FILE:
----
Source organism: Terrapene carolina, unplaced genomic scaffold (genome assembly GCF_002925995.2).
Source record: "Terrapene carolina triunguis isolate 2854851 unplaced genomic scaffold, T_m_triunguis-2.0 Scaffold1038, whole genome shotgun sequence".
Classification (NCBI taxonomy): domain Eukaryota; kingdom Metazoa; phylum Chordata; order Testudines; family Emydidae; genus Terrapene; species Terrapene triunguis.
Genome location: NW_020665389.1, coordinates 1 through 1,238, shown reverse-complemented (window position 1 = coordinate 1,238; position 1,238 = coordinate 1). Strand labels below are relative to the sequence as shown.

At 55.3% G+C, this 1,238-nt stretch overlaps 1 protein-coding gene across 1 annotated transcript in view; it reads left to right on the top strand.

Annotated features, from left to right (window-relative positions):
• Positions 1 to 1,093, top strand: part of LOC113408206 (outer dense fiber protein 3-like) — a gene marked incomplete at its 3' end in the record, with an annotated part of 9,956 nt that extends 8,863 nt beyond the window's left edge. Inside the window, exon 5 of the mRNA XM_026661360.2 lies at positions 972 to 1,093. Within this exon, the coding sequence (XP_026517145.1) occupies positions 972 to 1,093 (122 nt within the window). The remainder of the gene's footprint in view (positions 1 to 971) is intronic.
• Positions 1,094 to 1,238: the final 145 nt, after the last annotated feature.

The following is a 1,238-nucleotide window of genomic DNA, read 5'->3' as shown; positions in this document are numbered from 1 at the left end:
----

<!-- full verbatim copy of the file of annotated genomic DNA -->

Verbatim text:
Source organism: Terrapene carolina, unplaced genomic scaffold (genome assembly GCF_002925995.2).
Source record: "Terrapene carolina triunguis isolate 2854851 unplaced genomic scaffold, T_m_triunguis-2.0 Scaffold1038, whole genome shotgun sequence".
Classification (NCBI taxonomy): domain Eukaryota; kingdom Metazoa; phylum Chordata; order Testudines; family Emydidae; genus Terrapene; species Terrapene triunguis.
Genome location: NW_020665389.1, coordinates 1 through 1,238, shown reverse-complemented (window position 1 = coordinate 1,238; position 1,238 = coordinate 1). Strand labels below are relative to the sequence as shown.

At 55.3% G+C, this 1,238-nt stretch overlaps 1 protein-coding gene across 1 annotated transcript in view; it reads left to right on the top strand.

Annotated features, from left to right (window-relative positions):
• Positions 1 to 1,093, top strand: part of LOC113408206 (outer dense fiber protein 3-like) — a gene marked incomplete at its 3' end in the record, with an annotated part of 9,956 nt that extends 8,863 nt beyond the window's left edge. Inside the window, exon 5 of the mRNA XM_026661360.2 lies at positions 972 to 1,093. Within this exon, the coding sequence (XP_026517145.1) occupies positions 972 to 1,093 (122 nt within the window). The remainder of the gene's footprint in view (positions 1 to 971) is intronic.
• Positions 1,094 to 1,238: the final 145 nt, after the last annotated feature.

The following is a 1,238-nucleotide window of genomic DNA, read 5'->3' as shown; positions in this document are numbered from 1 at the left end: